Wikipedia describes the Copernican Revolution:
The Copernican Revolution refers to the paradigm shift away from the Ptolemaic model of the heavens, which postulated the Earth at the center of the galaxy, towards the heliocentric model with the Sun at the center of our Solar System. It was one of the starting points of the Scientific Revolution of the 16th century.
We no longer see the earth as the center of the galaxy. It’s time to move away from us seeing our lives at the center of things as well. It’s time for a Copernican Revolution of the Word.
I remember at one time thinking that we need to make the Bible relevant to our lives. I can see how one might think this. The Bible was written a long time ago and far away, and its relevance to our lives isn’t always evident at first.
The danger in this way of thinking, though, is that it demands that the Bible spin in orbit around our lives. This view puts us at the center. It’s far better to put God and His Word at the center, and to demand that our lives spin in orbit around Him.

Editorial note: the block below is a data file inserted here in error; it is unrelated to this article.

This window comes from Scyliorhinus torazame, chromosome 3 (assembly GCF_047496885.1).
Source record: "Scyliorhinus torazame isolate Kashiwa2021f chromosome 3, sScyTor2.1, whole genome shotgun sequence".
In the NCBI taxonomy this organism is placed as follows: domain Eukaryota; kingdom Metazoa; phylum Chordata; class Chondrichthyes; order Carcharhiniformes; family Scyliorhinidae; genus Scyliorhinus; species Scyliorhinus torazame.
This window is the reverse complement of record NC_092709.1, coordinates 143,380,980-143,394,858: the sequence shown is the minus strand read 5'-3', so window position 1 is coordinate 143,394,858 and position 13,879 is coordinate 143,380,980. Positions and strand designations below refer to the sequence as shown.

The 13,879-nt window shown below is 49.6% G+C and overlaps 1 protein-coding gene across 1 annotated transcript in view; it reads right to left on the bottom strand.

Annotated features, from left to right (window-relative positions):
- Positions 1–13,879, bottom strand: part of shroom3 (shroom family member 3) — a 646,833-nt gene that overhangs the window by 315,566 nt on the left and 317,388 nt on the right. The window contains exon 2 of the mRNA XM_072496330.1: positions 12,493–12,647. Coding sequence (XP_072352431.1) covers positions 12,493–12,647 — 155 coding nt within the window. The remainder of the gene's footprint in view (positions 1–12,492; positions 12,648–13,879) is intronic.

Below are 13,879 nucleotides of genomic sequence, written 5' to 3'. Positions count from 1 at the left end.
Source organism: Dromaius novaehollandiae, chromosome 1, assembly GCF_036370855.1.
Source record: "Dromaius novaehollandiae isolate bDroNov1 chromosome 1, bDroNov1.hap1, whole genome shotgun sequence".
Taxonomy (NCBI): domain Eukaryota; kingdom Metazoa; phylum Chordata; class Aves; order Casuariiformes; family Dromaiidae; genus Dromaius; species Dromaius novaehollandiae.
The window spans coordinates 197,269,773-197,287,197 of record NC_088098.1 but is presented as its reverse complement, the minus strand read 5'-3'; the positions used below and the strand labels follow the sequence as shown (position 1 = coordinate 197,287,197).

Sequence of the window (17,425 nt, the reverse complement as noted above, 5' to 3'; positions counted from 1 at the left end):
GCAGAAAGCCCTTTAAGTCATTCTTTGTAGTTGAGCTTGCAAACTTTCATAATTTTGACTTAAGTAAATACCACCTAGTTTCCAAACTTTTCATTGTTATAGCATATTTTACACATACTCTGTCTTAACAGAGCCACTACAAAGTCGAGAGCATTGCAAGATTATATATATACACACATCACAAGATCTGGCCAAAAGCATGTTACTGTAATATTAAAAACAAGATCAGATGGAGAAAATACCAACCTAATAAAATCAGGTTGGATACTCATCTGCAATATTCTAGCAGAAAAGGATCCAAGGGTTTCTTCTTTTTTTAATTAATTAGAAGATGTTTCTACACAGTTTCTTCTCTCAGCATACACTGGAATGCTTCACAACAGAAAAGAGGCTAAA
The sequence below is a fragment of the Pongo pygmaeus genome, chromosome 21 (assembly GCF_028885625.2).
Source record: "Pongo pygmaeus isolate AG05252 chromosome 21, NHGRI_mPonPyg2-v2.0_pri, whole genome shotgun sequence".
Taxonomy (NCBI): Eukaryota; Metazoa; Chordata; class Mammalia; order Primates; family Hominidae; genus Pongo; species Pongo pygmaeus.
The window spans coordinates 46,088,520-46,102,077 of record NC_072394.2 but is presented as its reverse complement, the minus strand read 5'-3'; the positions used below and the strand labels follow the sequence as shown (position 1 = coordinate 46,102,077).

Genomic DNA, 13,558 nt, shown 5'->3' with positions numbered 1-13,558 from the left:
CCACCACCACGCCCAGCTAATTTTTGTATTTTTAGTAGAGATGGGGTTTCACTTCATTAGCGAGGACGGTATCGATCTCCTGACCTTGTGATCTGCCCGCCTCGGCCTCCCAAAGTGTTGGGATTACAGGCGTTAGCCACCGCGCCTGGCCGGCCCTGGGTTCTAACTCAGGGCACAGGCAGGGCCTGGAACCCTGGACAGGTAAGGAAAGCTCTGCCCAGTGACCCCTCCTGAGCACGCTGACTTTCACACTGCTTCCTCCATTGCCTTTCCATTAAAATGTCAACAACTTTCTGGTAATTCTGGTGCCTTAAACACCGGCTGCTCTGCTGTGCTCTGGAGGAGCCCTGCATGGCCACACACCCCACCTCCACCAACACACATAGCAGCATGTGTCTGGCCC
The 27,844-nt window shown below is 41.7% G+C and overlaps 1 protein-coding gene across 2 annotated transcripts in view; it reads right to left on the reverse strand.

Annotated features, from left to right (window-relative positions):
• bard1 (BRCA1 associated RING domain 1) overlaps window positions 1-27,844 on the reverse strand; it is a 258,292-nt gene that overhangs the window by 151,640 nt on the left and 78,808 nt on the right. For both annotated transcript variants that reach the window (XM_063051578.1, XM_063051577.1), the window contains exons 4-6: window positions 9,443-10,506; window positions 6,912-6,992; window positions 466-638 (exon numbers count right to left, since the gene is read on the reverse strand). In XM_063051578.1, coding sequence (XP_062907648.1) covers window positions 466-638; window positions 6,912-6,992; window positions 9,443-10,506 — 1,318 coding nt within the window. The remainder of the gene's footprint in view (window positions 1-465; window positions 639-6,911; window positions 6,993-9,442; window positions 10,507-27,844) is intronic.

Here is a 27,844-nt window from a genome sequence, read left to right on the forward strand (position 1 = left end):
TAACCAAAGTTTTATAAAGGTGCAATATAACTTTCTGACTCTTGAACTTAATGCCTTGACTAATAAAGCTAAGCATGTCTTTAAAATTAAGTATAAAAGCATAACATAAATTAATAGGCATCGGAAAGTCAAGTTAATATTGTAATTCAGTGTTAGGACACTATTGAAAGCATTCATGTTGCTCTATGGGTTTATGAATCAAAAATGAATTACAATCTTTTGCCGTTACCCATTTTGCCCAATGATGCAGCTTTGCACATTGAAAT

Try reading Job 38 or Isaiah 40 and ask yourself whether God needs to become relevant to us, or whether we have things completely backwards.
The Bible is already relevant. We demonstrate its relevance, but we don’t make it relevant. If anything needs to be made relevant, it’s our lives.
Kim Fabricius writes:
For many people, God is a god who answers my questions, satisfies my desires and supports my interests. A user-friendly god you can access and download at the push of a prayer-key, a god you can file and recall when you need him (which gives “Save As” a whole new meaning!). A utility deity for a can-do culture. Evangelism becomes a form of marketing, and the gospel is reduced to a religious commodity.
The real God is altogether different. He is not a useful, get-it, fix-it god. He is not “relevant”, he is the measure of relevance. Indeed best think of God as good for nothing and totally unnecessary, playful rather than practical – and whose game is hide-and-seek: “such a fast / God,” as the poet R. S. Thomas puts it, “always before us and / leaving as we arrive.” The Bible speaks of God as a desert wind, too hot to handle, too quick to catch. A God who is only ever pinned down – on the cross.
I like that. God is not relevant, he is the measure of relevance.
It’s time for a Copernican Revolution of the Word that puts us in our place in orbit around God and His Word in our lives, our churches, and our preaching.